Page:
Univ £80bn pension needs ‘sharp’ contribution rise

The Trustee of the £80 billion Universities Superannuation Scheme (USS), the UK’s largest private pension fund, has warned that contributions by members and employers “will need to rise sharply if existing benefits are to be maintained.”

USS said estimates for the pension fund’s deficit at March 31, 2020, ranged from £14.9 billion to £17.9 billion.

The USS is the UK’s largest defined-benefit pension scheme in the private sector with about 420,000 members.

USS said: “The Trustee update confirms that a separate actuarial report (the section 76.1 report) and contribution determination have now been shared with USS’s Joint Negotiating Committee (JNC) which represents employers and scheme members.

“It sets out the increases in pension contributions that would be necessary to maintain the scheme’s existing benefits, in light of persistent low interest rates and reduced expectations of future investment returns.

“Even in the most favourable scenario considered, which would require further financial commitments from employers to strengthen the scheme’s covenant, the overall contribution rate would need to rise to 42.1% of payroll.

“It currently stands at 30.7% and is already due to rise to 34.7% under the 2018 valuation.

“The section 76.1 report also prices the contribution cost of an illustrative package of commitments suggested by Universities UK (UUK), which represents employers.

“Under this scenario, contributions from employers and members would need to rise to 49.6% of payroll.

“Of the three scenarios included in the section 76.1 report this is the scenario on which the Trustee based its contribution determination that has been shared with the JNC.

“Without any such commitments from employers, the overall contribution cost would rise to 56.2%.

“The illustrated increases reflect the need to make a substantial amount of deficit recovery contributions in every scenario, with the fund’s deficit at 31 March 2020 ranging from £14.9bn to £17.9bn (on a Technical Provisions basis), and to address the rising cost of members building up new defined benefits within the scheme.

“This reflects that expectations of future investment returns are now lower than assumed in the past.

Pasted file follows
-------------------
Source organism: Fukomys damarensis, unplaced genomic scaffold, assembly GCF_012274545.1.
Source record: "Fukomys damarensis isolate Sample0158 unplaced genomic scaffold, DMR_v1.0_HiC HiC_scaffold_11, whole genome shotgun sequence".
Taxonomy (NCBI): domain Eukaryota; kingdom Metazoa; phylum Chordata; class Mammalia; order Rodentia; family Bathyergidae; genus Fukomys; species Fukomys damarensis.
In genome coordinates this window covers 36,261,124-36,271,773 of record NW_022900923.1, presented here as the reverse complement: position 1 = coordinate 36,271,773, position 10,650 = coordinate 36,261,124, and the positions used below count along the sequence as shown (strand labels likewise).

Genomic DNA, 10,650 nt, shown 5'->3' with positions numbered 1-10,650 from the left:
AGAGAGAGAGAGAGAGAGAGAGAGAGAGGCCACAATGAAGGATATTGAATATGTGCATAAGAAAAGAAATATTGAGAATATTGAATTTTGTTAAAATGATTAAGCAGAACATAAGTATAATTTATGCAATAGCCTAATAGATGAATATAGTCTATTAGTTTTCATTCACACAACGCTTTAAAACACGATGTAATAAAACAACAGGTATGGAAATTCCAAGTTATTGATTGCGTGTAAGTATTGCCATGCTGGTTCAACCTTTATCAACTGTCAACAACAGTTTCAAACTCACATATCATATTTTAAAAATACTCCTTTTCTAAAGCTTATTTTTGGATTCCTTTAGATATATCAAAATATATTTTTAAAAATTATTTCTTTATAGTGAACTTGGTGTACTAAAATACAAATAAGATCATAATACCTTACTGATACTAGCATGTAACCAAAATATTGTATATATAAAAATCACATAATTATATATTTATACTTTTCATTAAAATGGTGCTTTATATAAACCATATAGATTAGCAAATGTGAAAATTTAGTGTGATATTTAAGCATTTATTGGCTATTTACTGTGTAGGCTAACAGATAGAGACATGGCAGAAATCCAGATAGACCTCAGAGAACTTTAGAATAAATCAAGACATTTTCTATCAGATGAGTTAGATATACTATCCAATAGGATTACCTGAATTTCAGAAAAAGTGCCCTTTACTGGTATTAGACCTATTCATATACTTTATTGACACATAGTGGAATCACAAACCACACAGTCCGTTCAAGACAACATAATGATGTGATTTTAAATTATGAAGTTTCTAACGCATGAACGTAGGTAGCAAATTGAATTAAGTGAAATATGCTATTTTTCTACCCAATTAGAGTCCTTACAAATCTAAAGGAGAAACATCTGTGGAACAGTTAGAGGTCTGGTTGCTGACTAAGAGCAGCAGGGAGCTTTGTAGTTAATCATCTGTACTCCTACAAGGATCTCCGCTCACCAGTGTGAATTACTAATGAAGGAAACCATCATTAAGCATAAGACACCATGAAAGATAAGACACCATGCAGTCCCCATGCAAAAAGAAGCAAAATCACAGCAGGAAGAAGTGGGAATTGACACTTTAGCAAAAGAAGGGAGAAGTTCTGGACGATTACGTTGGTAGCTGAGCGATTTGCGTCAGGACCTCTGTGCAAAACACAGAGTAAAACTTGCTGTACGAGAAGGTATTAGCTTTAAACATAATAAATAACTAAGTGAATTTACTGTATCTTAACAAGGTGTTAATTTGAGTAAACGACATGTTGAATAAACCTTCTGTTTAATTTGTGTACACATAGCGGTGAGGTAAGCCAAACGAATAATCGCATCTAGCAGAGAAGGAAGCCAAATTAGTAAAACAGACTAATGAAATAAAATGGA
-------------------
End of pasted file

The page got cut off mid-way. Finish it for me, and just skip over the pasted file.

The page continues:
“The report notes that, while employers have indicated that current contribution rates are at the limit of being sustainable, UUK plans to consult employers on covenant support measures, contributions and benefit options.

“The Trustee will review the funding assumptions if different covenant support measures and/or benefit structures are proposed by the stakeholders as a result of this consultation.”

Kate Barker, chair of the USSL Trustee Board, said: “We fully recognise the scale of the challenge facing the scheme and sympathise with our employers and members in light of the difficult decisions that lie ahead.

“Trends in financial markets have made the valuable pension promise offered by USS – a set inflation-linked income for life in retirement, regardless of what happens to the economy in future – much more expensive today than in the past.

“I believe everyone involved with USS wants to find a way forward, consistent with our legal and regulatory duties, that provides valuable and secure pensions, and that puts the scheme on a sustainable footing.

“We are committed to being as collaborative and constructive as we can in supporting UUK and UCU’s discussions to this end.”

In response, the University and College Union (UCU) said the USS “has produced a report that risks endangering a healthy pension scheme.”

UCU pointed to “flaws in the valuation of the scheme, which include USS having an overly pessimistic view of the higher education sector and not taking proper account of its growing asset base.”

UCU general secretary Jo Grady said: ‘USS is trying to spin the fundamentally flawed assumptions which its valuation of the pension scheme relies on as objective matters of fact.

“In doing so it risks endangering a healthy scheme.

“Problems with USS’s methods and assumptions have not been properly addressed despite widespread dissatisfaction among members and criticism from across the pensions industry and the higher education sector, including the universities of Oxford and Cambridge.

“Universities UK now needs to step up the pressure on USS to change its approach.

“USS’s asset base is huge and has doubled in size since 2011, yet it continues to revise assumptions down.

“The rationale for this remains unclear to many, even those of us closest to the process.

“It has also proceeded with a valuation date of 31 March 2020, so the value of its assets has been measured during a global pandemic as markets were crashing.

“The scheme receives more in contributions annually than it pays out, making it able to ride out any bumps.

“USS chief executive Bill Galvin was awarded an eye-watering bonus last year, but USS members who have worked so hard during the pandemic are being told that either contributions have to go up or benefits must go down.

“After a decade of pay and conditions being degraded, many precarious and low paid higher education workers can no longer afford to be USS members.

“Even more will quit if contribution rates go up further and this will endanger the health of the scheme as a whole.

“USS and employers must do better.

“For their part employers need to show higher education staff that their commitment to USS is serious by working with UCU and USS on covenant support measures and to get key aspects of the JEP implemented.

“UCU will be holding a special sector conference for higher education branches to decide our next steps and cannot rule anything out.”